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Crisis Care

For Life Threatening Emergencies or for Crisis Care needs 24/7:

Call (949) 824-6457 and select Option # 2. You will be transferred to a crisis support line
_________________________________

Crisis Text Line
Text “Home” to 741741

Call National Suicide Prevention Line at
1-800-273-8255

Call UCI Campus Police at
(949) 824-5223

Call 911
Go to your nearest Emergency Room

Mentor Program FAQ

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LGBTQ Mentoring Program FAQ

Are meetings between mentors and mentees confidential?

Mentors take very seriously the privacy of their mentees. However, due to the fact that the meetings take place in public, it is possible that friends or others the mentee knows may see the mentor and mentee together. Trust that the mentor will never disclose the nature of the mentor/mentee relationship without the mentee’s permission. The mentors also participate in monthly group supervision meetings facilitated by the program coordinator. During these meetings, the mentors receive supervision from the coordinator, and provide support to one another by sharing ideas and resources without sharing specific identifiable information of the mentees.

How are mentors and mentees paired?

After a mentee turns in their application and undergoes an intake interview, the program coordinator pairs mentors and mentees based on:

  • Shared characteristics such as their sexual orientation, gender identity, ethnic/racial identity, or other intersecting identities 
  • Academic and personal interests
  • When possible, we try to accommodate any specific requests a mentee might have if available

Who are mentors?

Mentors are UC Irvine students, faculty, or staff members who have worked through their own LGBTQ coming out process, and have had experience negotiating life as an LGBTQ individual. It is this personal understanding that makes mentors particularly well suited to help others.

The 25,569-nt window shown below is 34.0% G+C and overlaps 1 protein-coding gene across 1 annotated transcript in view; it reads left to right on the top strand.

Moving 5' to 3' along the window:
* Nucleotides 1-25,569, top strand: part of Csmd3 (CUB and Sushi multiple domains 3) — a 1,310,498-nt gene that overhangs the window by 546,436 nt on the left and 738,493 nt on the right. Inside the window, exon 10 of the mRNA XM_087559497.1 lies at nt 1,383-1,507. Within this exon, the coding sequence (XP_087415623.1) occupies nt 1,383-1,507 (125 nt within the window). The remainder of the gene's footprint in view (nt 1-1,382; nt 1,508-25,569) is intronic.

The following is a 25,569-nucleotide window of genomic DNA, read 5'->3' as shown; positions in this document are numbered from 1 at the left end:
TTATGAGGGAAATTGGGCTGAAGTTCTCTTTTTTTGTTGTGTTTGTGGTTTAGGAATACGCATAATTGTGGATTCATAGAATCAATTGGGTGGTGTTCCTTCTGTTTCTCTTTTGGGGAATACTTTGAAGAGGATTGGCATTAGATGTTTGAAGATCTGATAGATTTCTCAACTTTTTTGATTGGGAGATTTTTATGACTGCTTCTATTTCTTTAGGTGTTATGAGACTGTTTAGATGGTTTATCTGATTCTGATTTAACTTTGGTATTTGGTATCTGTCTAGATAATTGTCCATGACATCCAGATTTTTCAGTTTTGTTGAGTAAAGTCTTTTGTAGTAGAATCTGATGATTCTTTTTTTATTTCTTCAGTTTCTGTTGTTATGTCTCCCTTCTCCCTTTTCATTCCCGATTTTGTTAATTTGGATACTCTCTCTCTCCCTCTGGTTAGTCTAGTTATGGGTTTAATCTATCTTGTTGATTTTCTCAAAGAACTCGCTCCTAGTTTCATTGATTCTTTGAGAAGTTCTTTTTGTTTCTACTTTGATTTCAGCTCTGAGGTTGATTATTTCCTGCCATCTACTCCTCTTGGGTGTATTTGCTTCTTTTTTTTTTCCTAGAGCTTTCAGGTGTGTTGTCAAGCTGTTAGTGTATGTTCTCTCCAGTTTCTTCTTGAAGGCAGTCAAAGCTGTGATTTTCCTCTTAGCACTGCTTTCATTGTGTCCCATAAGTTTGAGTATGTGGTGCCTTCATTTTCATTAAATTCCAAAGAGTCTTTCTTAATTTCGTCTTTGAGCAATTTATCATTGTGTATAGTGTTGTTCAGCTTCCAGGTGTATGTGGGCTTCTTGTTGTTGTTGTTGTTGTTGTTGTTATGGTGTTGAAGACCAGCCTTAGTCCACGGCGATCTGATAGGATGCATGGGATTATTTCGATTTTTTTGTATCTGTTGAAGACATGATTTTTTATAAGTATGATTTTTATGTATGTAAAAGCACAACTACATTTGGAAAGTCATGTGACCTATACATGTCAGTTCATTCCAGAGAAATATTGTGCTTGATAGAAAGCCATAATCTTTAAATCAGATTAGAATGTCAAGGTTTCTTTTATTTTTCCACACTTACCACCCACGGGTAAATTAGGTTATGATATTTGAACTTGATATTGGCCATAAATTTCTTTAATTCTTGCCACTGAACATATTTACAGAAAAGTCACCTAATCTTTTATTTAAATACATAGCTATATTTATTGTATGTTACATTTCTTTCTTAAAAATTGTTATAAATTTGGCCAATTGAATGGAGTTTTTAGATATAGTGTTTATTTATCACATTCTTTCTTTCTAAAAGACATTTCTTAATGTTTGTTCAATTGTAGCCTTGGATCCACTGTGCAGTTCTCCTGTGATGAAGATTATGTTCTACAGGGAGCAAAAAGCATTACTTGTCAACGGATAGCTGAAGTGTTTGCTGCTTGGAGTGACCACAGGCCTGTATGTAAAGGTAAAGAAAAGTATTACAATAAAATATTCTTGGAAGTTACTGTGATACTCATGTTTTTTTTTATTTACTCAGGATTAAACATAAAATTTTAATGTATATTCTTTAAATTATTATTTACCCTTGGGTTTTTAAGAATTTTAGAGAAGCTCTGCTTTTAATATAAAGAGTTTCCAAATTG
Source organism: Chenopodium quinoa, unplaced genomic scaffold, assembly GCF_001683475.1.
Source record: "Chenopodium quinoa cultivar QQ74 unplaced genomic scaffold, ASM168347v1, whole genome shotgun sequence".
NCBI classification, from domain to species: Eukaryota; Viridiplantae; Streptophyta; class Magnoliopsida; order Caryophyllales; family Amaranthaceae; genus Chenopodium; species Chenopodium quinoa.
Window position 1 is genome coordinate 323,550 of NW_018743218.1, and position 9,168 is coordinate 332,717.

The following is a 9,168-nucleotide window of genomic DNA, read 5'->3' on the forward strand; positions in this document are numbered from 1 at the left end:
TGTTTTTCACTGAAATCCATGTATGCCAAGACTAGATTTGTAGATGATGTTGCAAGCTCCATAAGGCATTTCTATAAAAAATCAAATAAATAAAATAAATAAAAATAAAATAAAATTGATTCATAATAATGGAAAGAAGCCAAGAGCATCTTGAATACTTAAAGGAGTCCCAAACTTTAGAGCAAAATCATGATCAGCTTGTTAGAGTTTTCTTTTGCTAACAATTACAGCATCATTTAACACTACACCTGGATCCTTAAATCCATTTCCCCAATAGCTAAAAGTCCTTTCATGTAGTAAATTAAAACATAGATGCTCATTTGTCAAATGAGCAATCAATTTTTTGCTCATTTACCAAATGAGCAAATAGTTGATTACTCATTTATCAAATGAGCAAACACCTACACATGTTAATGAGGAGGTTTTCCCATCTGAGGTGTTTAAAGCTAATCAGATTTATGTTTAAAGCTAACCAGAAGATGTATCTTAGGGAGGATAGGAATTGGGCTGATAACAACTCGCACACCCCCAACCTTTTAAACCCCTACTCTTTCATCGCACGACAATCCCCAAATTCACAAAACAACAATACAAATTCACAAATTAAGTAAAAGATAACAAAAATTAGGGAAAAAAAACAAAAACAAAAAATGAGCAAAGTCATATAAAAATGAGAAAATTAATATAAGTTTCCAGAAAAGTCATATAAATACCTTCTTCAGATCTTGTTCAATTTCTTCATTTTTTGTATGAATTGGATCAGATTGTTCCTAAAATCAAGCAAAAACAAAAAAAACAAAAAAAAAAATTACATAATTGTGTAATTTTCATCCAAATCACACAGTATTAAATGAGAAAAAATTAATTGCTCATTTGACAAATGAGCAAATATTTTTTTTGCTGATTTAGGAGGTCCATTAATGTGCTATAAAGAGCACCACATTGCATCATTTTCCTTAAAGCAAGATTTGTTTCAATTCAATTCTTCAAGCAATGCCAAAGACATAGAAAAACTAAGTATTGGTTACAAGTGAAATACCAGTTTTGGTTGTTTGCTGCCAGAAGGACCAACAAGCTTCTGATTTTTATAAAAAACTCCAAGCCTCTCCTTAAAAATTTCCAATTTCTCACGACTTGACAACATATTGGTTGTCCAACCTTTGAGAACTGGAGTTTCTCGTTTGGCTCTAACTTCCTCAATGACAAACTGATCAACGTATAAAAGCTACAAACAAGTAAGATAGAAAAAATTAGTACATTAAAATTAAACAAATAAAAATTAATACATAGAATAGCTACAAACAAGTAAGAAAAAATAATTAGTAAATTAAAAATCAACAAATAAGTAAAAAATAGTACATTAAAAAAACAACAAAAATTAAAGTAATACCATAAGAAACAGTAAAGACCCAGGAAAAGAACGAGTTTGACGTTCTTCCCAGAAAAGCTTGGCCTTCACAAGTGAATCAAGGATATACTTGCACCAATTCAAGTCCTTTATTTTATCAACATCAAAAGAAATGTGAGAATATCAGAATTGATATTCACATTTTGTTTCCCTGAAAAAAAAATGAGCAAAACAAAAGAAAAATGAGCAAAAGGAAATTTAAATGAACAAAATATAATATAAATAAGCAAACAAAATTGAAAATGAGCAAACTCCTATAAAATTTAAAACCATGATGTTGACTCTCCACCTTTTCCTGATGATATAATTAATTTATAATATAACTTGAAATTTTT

What would mentors and mentees typically do together?

Mentors and mentees discuss issues of interest to the mentee. Often discussions center on self-acceptance, coming out to friends or family, same-gender dating questions, safer sex practices, religious conflicts, multiple identities (e.g. being LGBTQ and an ethnic minority). They can also focus on academic or professional issues related to LGBTQ identity. Mentors and mentees explore positive resources together (e.g., Gay and Lesbian Community Centers, the UCI LGBTRC).

Mentors and mentees may attend LGBTQ activities or community events together such as discussion groups, gay pride parades or festivals, gay-comedy acts or gay-related theater performances.

How often do mentors and mentees meet?

Mentors and mentees usually start out meeting weekly. Over time, they may meet less frequently, depending upon the mentee’s needs. Meetings are flexible in order to accommodate both mentors’ and mentees’ schedules.

What if I don't like my mentor?

Though it is extremely rare, sometimes mentees are assigned to new mentors if the match is not working out. The program coordinator facilitates this process and change. We want to ensure the mentee gets the support they need in a comfortable and safe environment.

How to Improve Relationship with Food

Are you struggling with your relationship with food? In honor of National Eating Disorders Awareness Week that occurs Feb. 21st- Feb. 27th here are 7 tips that will help you improve your relationship with food:

1. Be aware that there are NO “good” foods and “bad” foods. All foods provide nutrition and sustenance to the body and our bodies need protein, carbohydrate, fiber, and even sugar and fat to survive. All foods are good if you eat a variety of foods to get all of the nutrients that you need in moderation….

Weather the Changes in Weather

It is getting closer to the holiday break and the end is in sight! Soon we will be with family and friends and getting some much-needed relaxation after the start to the quarter! Phew!

While this time can be something to look forward to, it is important to still be aware of caring for your mental health. Here are some things to consider as we reach the end of the year!

Taking Care of your Emotional Health in an Emergency

It is natural to feel stress, anxiety, grief, and worry during and after an emergency like the COVID-19 pandemic and continued concerns around anti-Black and anti-Asian violence and discrimination. Everyone reacts differently, and your own feelings will change over time. Notice and accept how you feel. Taking care of your emotional health during an emergency will help you think clearly and react to the urgent needs to protect yourself and your loved ones. Self-care during an emergency will help your long-term healing.